There's a building on the waterfront. It must be eighty metres by fifteen metres, and inside, it's an orderly grid of tiny little shops, each about three by three metres. And each of those shops has sarongs, wood carvings, fetish masks, beaded jewellery, postcards, a few pieces of mass-produced songket... I cannot actually distinguish between the stock in these stores. Clearly they all use the same suppliers. How the fuck do so many of them stay in business?

It's been interesting. Watching the locals watch my children, for example: as long as we're walking around, doing touristy stuff, we're invisible. But the moment we walk into some backwater, offbeat eatery, the kids – especially the Mau-Mau – become objects of amazement. Oh look! The boys are using chopsticks! Hey, check it out – not only are these white kids eating squid, but the older boy is using our chili sauce! And that little girl! Isn't she just the cutest thing you've ever seen?

Useful to remember that tourism is a two way exchange: we're not just a source of revenue, we're something to be observed and marvelled at.

Anyway, KK isn't my cup of tea. I preferred Singapore, for all its sphincter-tight control: still there was more history, more variety, more of a chance to slip out of the role of tourist, and try something the locals might do.

Don't misunderstand me. I'm not going to babble on about 'authenticity', or try to get myself put through some kind of obscure tribal ceremony in an Iban longhouse. I'm simply curious. I've come a long way. I can speak enough of the language to explore, and listen, and learn. I don't want to paraglide. But I do want to know where the locals go to eat, for example, and I want to try the food there for myself.

Happily, I did get that chance. It was challenging, and uncomfortable, but it was also really interesting and a shitload of fun.

It's Ramadan at the moment. Thumbnail sketch: Islamic folk may not eat or drink between sunrise and sunset. They get up before dawn to load up for the day, then not a bite nor a drop passes their lips until sundown. But after that...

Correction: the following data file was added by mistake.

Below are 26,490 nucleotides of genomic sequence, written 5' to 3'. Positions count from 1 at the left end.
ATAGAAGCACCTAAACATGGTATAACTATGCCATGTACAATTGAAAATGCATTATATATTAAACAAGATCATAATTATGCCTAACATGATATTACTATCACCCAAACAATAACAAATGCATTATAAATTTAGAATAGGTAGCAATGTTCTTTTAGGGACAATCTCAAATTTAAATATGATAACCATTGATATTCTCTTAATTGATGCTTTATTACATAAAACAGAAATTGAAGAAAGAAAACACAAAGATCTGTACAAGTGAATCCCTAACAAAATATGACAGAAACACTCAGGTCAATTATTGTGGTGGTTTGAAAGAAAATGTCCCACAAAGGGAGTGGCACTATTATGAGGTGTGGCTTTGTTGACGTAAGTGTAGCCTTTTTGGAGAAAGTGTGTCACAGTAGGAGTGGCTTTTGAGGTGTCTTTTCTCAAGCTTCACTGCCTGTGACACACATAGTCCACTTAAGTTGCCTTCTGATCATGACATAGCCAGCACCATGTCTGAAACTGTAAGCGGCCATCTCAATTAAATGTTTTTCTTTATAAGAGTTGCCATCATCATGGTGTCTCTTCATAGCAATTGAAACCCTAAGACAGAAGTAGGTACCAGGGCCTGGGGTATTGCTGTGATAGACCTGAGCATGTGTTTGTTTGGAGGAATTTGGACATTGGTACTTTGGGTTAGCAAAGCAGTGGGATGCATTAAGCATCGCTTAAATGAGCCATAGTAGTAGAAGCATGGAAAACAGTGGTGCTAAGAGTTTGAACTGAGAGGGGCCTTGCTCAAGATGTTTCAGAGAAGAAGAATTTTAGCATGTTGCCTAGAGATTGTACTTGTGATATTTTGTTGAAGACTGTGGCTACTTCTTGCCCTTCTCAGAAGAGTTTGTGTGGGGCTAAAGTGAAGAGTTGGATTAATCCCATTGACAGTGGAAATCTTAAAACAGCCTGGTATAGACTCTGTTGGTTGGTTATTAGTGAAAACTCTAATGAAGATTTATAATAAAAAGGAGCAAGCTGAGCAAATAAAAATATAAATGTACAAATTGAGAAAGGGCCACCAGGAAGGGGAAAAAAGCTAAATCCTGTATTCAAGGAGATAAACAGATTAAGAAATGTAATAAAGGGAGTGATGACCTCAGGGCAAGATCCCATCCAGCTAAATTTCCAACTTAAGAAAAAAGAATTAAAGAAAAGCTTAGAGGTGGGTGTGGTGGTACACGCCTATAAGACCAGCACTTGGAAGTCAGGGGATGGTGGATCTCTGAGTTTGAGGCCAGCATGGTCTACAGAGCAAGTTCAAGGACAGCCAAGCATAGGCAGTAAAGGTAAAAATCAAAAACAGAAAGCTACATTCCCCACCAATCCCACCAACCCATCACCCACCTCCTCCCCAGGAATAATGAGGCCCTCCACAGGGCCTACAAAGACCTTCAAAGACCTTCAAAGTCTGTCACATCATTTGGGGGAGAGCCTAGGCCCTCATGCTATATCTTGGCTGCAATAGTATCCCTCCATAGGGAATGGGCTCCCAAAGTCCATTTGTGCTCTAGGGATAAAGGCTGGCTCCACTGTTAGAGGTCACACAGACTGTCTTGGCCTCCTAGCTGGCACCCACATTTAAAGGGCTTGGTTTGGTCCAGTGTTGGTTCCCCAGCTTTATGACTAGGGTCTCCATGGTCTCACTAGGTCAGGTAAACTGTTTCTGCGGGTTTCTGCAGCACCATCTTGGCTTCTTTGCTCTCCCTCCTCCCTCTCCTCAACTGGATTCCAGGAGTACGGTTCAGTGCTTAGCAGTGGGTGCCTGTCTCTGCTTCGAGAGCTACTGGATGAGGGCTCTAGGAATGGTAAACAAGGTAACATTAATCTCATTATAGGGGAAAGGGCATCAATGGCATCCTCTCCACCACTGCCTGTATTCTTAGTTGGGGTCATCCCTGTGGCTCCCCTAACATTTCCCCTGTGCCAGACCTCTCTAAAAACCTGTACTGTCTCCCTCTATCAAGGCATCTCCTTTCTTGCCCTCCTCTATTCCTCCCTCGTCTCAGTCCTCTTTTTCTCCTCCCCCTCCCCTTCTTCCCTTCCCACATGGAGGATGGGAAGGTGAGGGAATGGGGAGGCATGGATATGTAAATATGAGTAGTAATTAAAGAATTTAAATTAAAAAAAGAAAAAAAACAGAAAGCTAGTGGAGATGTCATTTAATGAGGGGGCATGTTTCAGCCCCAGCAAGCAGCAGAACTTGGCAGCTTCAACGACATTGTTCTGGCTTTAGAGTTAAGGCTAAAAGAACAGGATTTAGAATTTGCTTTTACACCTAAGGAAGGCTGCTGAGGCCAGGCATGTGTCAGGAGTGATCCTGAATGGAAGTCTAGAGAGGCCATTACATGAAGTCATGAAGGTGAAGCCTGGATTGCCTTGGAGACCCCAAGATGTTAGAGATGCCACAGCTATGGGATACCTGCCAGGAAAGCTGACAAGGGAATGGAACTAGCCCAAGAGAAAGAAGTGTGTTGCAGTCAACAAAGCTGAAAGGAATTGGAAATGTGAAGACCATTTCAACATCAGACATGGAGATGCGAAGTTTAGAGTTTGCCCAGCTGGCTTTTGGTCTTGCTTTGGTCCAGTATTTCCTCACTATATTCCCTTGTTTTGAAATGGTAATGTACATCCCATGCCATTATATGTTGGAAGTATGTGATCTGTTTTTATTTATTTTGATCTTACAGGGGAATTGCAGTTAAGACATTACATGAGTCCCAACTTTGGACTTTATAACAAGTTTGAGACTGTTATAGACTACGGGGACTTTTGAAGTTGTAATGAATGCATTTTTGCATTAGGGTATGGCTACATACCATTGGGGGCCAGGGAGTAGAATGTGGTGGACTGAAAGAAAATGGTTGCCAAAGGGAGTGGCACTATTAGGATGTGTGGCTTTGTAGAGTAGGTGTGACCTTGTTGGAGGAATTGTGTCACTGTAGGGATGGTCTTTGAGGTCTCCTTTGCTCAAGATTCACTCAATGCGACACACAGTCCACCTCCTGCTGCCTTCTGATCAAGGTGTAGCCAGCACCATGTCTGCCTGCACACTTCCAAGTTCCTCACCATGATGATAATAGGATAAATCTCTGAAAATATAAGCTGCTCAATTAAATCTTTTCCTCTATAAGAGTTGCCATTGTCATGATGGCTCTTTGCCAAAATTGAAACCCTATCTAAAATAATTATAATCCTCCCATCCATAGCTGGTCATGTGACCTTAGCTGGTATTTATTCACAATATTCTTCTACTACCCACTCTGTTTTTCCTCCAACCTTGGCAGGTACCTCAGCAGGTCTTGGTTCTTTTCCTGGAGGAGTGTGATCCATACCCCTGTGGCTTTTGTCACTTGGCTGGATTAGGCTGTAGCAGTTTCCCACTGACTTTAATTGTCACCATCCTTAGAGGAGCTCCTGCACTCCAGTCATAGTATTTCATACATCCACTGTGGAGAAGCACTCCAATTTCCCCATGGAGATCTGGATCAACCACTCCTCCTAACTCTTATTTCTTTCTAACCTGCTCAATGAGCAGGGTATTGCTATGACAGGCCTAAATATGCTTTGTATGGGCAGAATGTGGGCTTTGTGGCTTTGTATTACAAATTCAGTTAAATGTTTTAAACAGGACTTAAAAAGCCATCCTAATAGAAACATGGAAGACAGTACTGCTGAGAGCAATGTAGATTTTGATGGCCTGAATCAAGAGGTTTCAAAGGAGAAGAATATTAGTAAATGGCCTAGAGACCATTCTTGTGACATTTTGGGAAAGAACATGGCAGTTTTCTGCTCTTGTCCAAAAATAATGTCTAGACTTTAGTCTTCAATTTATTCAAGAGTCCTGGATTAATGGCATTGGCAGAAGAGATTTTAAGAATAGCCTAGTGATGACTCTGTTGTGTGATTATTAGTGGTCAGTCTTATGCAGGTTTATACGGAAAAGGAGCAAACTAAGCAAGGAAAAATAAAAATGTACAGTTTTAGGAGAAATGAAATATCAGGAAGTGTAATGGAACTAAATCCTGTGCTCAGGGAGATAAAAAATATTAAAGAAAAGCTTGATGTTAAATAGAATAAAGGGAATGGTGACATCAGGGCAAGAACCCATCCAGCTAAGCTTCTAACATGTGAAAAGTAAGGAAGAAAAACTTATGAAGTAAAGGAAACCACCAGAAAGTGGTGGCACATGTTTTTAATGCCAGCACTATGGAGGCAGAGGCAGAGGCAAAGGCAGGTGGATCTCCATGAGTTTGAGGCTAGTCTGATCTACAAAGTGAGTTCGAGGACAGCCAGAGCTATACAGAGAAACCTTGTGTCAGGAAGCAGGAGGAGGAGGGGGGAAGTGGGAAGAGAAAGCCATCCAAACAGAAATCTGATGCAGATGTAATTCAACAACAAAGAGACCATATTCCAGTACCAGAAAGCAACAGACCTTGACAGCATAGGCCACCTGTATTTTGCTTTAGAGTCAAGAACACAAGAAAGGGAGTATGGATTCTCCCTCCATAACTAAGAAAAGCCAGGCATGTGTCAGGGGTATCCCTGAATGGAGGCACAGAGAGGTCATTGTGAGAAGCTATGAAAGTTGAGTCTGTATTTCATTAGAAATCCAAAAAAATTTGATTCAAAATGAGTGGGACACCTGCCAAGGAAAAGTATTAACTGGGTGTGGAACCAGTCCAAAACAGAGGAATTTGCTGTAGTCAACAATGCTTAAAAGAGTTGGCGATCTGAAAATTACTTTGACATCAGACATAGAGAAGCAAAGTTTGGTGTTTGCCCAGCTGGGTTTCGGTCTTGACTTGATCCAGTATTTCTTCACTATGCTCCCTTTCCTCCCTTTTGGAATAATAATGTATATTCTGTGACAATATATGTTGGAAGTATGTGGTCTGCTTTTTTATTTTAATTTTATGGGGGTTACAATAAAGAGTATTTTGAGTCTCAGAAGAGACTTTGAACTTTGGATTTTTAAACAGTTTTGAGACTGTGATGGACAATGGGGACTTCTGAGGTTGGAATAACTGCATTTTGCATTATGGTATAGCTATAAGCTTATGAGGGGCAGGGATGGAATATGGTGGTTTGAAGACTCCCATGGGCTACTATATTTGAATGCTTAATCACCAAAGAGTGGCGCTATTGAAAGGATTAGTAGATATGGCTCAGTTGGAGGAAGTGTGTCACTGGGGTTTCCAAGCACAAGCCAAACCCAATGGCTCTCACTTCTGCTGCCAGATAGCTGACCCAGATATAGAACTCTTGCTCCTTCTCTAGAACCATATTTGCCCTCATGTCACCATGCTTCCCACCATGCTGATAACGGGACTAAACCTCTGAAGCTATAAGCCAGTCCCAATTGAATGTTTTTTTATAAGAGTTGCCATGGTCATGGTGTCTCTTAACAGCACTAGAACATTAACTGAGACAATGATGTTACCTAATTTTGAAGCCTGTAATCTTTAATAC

Well. During Ramadan, here in Borneo they lay out great big complexes of food-stalls on areas of waste ground, and after sunset, it's a feast. In KK, at least one of these bazaars is here on the waterfront, and I managed to convince the others to give it a try. It wasn't as successful as it could have been, simply because it was all a bit much for Natalie and the kids and our friends with whom we're travelling, but for me, it was the best part of the trip.

The bazaar is a huge maze of stalls and tables, all tucked under a giant patchwork marquee of tarpaulins, sheet plastic, and anything else which can be used as a temporary roof to keep off the rain. It's definitely not a tourist show: the tables are jam packed, shoulder to shoulder, with local folk, and it's a big challenge for someone my size even to move through the place. And the food!

Grilled stuff: huge skewers of little grilled cuttlefish, hot and spicy, wonderfully flavoured with charcoal smoke, and not the least bit chewy or rubbery. Prawns the size of big bananas, one to a skewer. Entire fish, the skin scored and salted and spiced to hell, cooked in wire frames over charcoal. Satay sticks of all kinds. Racks of marinated chicken wings, threaded onto skewers: buy them a dozen at a time, eat them piping hot. Clams and mussels, lightly grilled with butter and chili and garlic and coriander.

Dumplings – more kinds than I ever knew. Coconut cakes, a little charred underneath, but sweet and grainy and heavy. Proper yeast donuts: no batter here, but a genuine leavened dough worked into shape and then fried and covered with sugar and spices. Absolutely delicious, and thirty-five cents will buy you a bag of three, each as big as my fist.

Fritters – prawns, bananas, chicken, fish... you name it. All of them light and crisp and hot enough to melt your tongue.

Fresh fruits and juices of all sorts. Blended fruits. Fruit salads. Bizarre drinks full of lumps of jelly and corn kernels and coconut cream. And coconut, yes – fresh coconut milk, coconut meat, coconut rice.